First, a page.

Chemical fertilizers and pesticides have been scientifically proven seriously damaging to both the environment and human health. Pesticides not only kill the pests, but also many beneficial insects including honey bees, and are sometimes even lethal for small mammals and birds. Nevertheless, their detrimental effect on the environment does not end there. Pesticides and fertilizers reach surface water through runoff from treated plants and soil, contaminating our water supplies as well as aquatic life. They also penetrate deep into the soil reaching the underwater, which is the main source of drinking water in many parts of the world.
Avoidance of chemicals and organic farming practices, on the other hand, benefit the environment by encouraging soil and water conservation and reducing pollution. Farmers who grow organic produce opt for natural fertilizers to feed soil and plants, and use crop rotation or mulch to manage weeds, saving the farmland from tons of synthetic pesticides and fertilizers. Moreover, organic farming helps preserve biodiversity and prevents domination of particular species over the others.
Organic: Costs more?
Organic farming actually saves a lot of money. Fossil fuels, chemicals, fertilizers, and antibiotics are all expensive. Organic sustainable farming has been shown to produce as much or in some settings a lot more food. However, the reason why organic foods cost more at the grocery store is that the organic supply is limited compared to the rapidly-growing demand. Currently, only less than 1% of our farmland is dedicated to growing organic crops, with the total amount of consumption of organic food being around 4-5%. Marketing and distribution of organic products are relatively inefficient and costs are even higher because of the small volumes.
You can still purchase organic foods at a lower cost, however, by shopping locally, visiting farmers markets, buying in bulk, using box schemes and getting vegetables, fruits, eggs or other animal products from smaller farms that fully meet the requirements of organic agriculture, but have not been certified.
The key to a healthy diet is eating more fresh vegetables and fruits in general. Conventional produce is still much better than no produce at all and you’re not on the fast-track to death if you eat it! However, as discussed above we know for a fact that organic foods are less contaminated, more nutritious and better for the environment. So use your own judgement to decide whether you’d like to buy organic or not.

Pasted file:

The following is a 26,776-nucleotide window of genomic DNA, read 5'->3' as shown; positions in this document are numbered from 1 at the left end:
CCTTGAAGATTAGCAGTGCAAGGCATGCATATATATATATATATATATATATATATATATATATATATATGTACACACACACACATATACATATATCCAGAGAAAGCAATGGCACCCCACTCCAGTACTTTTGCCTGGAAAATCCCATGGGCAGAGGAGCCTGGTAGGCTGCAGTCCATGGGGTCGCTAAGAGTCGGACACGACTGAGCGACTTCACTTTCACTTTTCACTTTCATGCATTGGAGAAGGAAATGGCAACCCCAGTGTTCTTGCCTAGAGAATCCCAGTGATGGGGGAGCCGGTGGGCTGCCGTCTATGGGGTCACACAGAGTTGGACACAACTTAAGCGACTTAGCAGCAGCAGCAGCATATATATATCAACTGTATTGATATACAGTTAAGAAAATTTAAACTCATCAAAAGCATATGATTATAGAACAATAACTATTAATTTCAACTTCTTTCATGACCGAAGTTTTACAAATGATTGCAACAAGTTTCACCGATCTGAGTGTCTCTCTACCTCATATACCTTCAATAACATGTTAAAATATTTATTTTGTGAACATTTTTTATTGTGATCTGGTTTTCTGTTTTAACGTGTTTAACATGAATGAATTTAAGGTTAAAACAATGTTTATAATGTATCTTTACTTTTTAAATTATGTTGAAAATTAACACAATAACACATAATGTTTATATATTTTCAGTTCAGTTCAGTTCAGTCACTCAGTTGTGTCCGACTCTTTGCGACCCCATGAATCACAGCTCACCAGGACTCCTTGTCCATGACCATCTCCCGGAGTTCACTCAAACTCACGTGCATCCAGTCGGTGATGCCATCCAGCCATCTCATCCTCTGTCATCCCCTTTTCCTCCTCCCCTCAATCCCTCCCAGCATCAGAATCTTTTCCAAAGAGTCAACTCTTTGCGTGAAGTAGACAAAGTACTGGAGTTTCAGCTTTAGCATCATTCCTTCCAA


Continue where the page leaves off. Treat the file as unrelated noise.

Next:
If your only concern is the higher price tag, you could save some money on produce for the “Clean 15” (illustrated below) as listed by the Environmental Working Group (EWG), since they are the safest conventionally grown crops to consume*. Make sure to opt for organic when it comes to the “Dirty 12” though, as they are the most heavily sprayed produce. In addition, stay away from all conventionally-raised animal products to avoid the additional hormones, antibiotics, pesticides, etc.
While it’s best to choose organic unprocessed food whenever possible, if going for organic packaged products, always make sure to read the ingredient lists. Similar to conventional processed foods, some organic and non-GMO products contain unnecessary additives –such as hidden forms of MSG, carrageenan, vegetable oils, natural flavors– that can be detrimental to your health and waistline.
* Even though CORN and PAPAYA are on the Clean 15 list, it’s best to buy them organic, since over 90% of the corn grown in the U.S. and around 75% of the papaya from Hawaii are GMO
WOW! Congrats to you my health-conscious friend for making it this far 😉 Now let me know what you think about organic foods in the comments below.
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P.P.S. If you want to have a handy grocery store guide with guidelines on what to look for and which ingredients to avoid, plus a weekly meal plan with 30+ clean, nutritious quick and easy recipes, check out my Happy Bites Meal Plan now.